Under physiological conditions, the brain vascular system is stable and contributes to the maintenance and growth of the tissue . When brain vasculature is damage under pathological conditions including injuries, angiogenesis is activated. Angiogenesis is a tightly regulated process through which new blood vessels are formed, it involves the participation of endothelial cells, extracellular matrix and vascular cells to form capillaries. This process requires an orchestrated interplay of many stimulators, inhibitors and matrix components [71, 72]. Angiogenesis facilitates the generation of new vasculature, which further accelerates highly coupled neurorestorative process and promotes tissue perfusion. Angiogenesis is controlled by vascular growth factors such as vascular endothelial growth factor (VEGF) . VEGF owns a mitogenic effect on endothelial cells, thus increasing the vascular permeability and promoting cell migration. Besides its role in angiogenesis, VEGF also shows important effects in the neuronal development and physiological function . VEGF can regulate the ion channels of the neuron membrane and accelerate the development of neurons and neural dendritic .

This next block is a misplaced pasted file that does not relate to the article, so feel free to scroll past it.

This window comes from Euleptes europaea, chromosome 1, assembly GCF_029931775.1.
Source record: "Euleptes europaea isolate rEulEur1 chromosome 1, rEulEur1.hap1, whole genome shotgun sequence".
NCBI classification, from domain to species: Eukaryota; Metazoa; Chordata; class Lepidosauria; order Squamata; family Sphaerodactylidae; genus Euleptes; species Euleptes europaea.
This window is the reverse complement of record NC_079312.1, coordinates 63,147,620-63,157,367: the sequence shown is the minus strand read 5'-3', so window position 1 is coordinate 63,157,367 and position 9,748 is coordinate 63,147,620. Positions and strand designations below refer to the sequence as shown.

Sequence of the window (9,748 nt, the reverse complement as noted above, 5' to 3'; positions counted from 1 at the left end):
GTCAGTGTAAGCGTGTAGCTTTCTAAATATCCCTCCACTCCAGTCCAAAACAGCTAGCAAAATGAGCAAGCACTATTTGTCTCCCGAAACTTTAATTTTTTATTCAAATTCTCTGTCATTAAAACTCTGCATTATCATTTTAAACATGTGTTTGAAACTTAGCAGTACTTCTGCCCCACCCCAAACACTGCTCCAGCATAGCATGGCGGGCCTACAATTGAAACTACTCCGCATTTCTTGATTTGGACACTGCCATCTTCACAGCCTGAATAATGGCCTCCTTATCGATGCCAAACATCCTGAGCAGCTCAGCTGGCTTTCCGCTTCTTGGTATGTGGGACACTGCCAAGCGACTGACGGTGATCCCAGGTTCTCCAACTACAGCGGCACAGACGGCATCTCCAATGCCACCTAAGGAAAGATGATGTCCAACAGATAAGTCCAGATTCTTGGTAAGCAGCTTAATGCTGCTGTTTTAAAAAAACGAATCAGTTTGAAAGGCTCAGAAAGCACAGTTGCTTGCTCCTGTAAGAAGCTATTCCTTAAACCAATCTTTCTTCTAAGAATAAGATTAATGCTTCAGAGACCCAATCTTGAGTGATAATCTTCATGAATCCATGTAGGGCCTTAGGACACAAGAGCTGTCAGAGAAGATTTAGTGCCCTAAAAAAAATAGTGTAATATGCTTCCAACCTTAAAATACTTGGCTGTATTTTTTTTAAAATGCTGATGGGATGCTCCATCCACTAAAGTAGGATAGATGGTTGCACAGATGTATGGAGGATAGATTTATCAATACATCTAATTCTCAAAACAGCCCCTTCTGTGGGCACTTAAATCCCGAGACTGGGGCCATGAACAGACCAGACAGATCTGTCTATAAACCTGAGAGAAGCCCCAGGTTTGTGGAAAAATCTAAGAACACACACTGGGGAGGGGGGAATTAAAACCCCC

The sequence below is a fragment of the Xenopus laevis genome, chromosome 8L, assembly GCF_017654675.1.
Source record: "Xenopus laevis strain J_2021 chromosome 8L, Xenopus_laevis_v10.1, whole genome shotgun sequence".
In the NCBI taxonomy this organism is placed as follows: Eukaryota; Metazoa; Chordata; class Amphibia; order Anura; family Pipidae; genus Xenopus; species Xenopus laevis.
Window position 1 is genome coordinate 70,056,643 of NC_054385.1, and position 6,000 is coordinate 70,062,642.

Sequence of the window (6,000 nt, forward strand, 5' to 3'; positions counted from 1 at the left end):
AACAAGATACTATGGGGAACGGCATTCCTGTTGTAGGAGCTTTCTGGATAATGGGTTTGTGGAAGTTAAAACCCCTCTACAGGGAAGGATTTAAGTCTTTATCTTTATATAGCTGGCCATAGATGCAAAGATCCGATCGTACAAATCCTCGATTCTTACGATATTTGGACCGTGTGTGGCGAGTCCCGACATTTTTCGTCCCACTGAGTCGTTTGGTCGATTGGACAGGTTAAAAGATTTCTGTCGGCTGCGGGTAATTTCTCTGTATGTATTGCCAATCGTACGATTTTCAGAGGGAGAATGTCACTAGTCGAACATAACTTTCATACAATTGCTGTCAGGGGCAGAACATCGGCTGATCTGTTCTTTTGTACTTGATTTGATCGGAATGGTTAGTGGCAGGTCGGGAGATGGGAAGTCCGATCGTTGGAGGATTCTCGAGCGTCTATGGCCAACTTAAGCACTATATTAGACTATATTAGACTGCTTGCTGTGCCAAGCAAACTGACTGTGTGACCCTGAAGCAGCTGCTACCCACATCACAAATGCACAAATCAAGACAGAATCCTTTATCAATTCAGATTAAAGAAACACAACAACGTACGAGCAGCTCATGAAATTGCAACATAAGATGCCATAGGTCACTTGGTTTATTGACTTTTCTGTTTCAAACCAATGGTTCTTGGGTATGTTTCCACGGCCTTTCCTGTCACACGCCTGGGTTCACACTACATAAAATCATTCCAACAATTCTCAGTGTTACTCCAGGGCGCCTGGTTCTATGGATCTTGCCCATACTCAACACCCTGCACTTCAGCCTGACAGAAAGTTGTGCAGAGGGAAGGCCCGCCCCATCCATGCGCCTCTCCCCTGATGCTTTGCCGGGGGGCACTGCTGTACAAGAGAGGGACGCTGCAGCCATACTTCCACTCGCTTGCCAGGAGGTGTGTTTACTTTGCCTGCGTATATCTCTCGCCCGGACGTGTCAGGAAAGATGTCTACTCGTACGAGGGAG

Since angiogenesis is benefit for CNS injuries-caused secondary injury, exosomes may attenuate brain damage by promoting angiogenesis. Consistent with this hypothesis, Zhang et al. proposed that MSCs-derived exosomes significantly increased the vascular density and angiogenesis as identified by EBA/BrdU + double labeling for newborn endothelial cells in the injured cortex . Furthermore, bone marrow MSCs-derived exosomes increased the number of branch points as proven by tube formation assay in a rat hypoxic-ischemic injury model . In another study, it was shown that miRNA-17-92 cluster-enriched exosomes derived from human bone marrow MSCs increased the formation of blood vessels after TBI, indicating that exosomes could promote angiogenesis. Because angiogenesis is emerging as therapeutic target for CNS injuries, therefore, exosomes-based therapies by targeting angiogenesis might provide opportunities for the development of novel therapeutic strategies for CNS injuries.